The farmer pulled Tom shorewards and lay him on his back. He placed a palm in the middle of Tom's chest and pushed the palm down with the ridge of his other hand. He repeated the maneuver four times in regular intervals until Tom began to cough, spurting water from his orifices. The farmer turned the dripping boy on his side and Tom threw up even more water.

"What the hell were you trying to do?" the farmer asked, still on his knees beside the coughing Tom. "You could have drowned."

Tom lay on his back, catching his breath. His eyes wandered to the other bank, straining to see if the twins were watching, he was disappointed at their absence.

"Where's your house, son?" the farmer asked.

"It's up the road." Coughed Tom.

"Alright I'm taking you home. Your folks around?"

Tom didn't have the energy to respond. He focused on catching his breath.

The farmer lifted Tom up the ground, cradling him in his muscular forearms, and headed up the road.

"We go left at the end there." Tom directed the farmer, exhausted, as they made their way. Immediately they turned on to the dirt road on Tom's street, he saw his mom sitting on a stool, just in front of the house, doing the laundry in a wide iron bucket. Her head was down, focused on the washing and she didn't see Tom being brought in until they approached the front of the house.

As they neared her, Mrs Jones instinctively raised her head as a person would when they register a person walking in their direction. She put her head down again before the image of Tom and the farmer registered in her brain. She looked at them sharply a second time and instantly threw the apron she had been gnashing between her knuckles into the foamless water in the bucket.

"God almighty! What's happened?" she jumped up, running toward them. "Tom!" she screamed.

"He's fine," the farmer began to reassure her, slowing to a stop in front of her, "Just exhausted."

"Where did you find him?"

"I was at my farm by the river, saw the poor boy struggling in the water, God knows what woulda happened if I hadn't seen him quick."

"Set him down here" Mrs Jones pointed inside the house where a thin mattress lay on the floor. The farmer walked in -he was dripping a little less now- and placed Tom on the mattress. He knelt beside Tom and rubbed the boy's wet hair from his forehead.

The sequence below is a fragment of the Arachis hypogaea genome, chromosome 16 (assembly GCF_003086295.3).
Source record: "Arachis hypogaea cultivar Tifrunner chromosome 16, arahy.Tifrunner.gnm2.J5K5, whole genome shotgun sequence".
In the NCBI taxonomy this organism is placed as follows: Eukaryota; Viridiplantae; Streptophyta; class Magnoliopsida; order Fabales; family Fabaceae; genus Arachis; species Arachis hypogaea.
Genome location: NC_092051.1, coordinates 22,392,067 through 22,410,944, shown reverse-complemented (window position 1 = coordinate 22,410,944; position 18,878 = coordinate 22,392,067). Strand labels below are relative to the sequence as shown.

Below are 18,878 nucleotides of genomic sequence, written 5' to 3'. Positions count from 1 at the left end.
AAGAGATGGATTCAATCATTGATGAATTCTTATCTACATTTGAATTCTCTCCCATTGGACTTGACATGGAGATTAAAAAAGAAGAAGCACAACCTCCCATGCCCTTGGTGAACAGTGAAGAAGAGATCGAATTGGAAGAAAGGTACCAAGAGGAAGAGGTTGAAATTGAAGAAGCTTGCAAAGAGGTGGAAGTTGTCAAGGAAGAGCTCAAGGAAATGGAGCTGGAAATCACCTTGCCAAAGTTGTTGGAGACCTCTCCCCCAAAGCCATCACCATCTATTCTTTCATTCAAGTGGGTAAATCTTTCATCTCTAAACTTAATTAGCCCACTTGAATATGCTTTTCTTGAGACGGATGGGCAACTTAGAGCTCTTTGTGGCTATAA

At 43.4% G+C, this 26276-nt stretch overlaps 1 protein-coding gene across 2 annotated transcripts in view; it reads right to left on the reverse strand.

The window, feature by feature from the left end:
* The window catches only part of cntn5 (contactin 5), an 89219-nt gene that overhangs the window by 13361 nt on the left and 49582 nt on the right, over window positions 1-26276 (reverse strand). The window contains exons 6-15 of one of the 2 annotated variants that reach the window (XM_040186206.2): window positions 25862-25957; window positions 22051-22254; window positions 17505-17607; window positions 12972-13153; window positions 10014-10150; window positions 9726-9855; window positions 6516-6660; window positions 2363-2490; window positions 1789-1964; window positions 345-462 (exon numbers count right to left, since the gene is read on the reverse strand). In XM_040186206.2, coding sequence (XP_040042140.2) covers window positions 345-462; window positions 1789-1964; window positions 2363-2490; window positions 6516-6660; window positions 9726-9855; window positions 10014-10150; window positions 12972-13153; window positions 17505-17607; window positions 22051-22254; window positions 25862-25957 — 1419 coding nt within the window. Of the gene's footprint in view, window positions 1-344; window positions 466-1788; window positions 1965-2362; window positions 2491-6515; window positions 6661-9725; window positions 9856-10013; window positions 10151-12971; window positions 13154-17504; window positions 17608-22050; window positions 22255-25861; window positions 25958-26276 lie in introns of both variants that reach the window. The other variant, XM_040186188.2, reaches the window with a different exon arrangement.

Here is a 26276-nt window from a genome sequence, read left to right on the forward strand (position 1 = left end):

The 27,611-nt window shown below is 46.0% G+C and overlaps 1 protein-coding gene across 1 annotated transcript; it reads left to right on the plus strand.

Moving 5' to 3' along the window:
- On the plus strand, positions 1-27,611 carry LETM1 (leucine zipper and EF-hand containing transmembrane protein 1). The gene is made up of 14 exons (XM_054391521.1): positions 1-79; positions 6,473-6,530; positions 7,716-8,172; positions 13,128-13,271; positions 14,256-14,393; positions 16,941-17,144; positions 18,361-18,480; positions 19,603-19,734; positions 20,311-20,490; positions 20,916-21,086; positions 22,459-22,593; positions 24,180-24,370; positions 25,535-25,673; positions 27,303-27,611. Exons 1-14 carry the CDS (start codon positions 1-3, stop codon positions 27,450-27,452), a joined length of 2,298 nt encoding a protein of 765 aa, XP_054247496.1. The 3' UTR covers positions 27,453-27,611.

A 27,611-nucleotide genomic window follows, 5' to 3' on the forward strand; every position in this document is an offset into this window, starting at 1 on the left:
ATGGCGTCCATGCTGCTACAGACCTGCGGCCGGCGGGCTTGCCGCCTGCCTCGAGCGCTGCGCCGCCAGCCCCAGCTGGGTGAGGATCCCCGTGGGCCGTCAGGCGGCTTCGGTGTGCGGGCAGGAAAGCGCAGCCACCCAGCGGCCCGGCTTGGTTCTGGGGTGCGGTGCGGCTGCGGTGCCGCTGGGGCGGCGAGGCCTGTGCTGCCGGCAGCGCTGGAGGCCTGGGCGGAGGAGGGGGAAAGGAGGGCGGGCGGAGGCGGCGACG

"Just give him some warm broth, he's shivering, and let him get some sleep, he'll be alright in the morning."

"Thank you so much, kind sir. I don't know what I would do if I lost him" she began to bawl, "That's my only child" she was kneeling on the other side of the mattress now, her palms places delicately over her breasts as she stared at Tom through tears. "I will tell his dad to come thank you personally, you're a savior."

"Now, now, don't cry, the boy is fine. Just give him something warm and let him rest up." the farmer said, standing up to leave. He looked at Tom one more time, "Don't go swimming in running rivers, kid. Current will sweep you away." He turned around and left without bidding the mother and child farewell.

"Don't tell dad." Tom said the moment the farmer had stepped out.

"I warned you not to go that river! What if you had drowned?“

"Mom, Please don't tell dad" Tom pleaded again.

"You need some hot soup" Mrs Jones got up from beside him and paced to the iron stove on which a pot sat. She lit the stove and fanned it to grow the flame. "We need to leave this neighborhood." she said out loud to herself.

"When will the machines break our houses down Mom?"

"I don't know, could be any day now, could be tomorrow. They already tore down the street before ours." After a few moments, she turned the wooden laddle in a circular motion in the pot and smeared it on her open palm to determine its temperature, then she licked the smear and reached for a small wooden bowl beside the stove.

"Where are we gonna go?"

"I don't know, Tom," she sighed, "your dad is out trying to figure something out."

"I hope the machines don't come tomorrow, we get to keep our house. We get to live here and swim at the river." Tom said thoughtfully.

Mrs Jones turned from the pot, her eyes fiery with anger "I swear to God I'll drown you myself if you ever go near that river again! Not one more word from you now“ she glared at him a moment longer then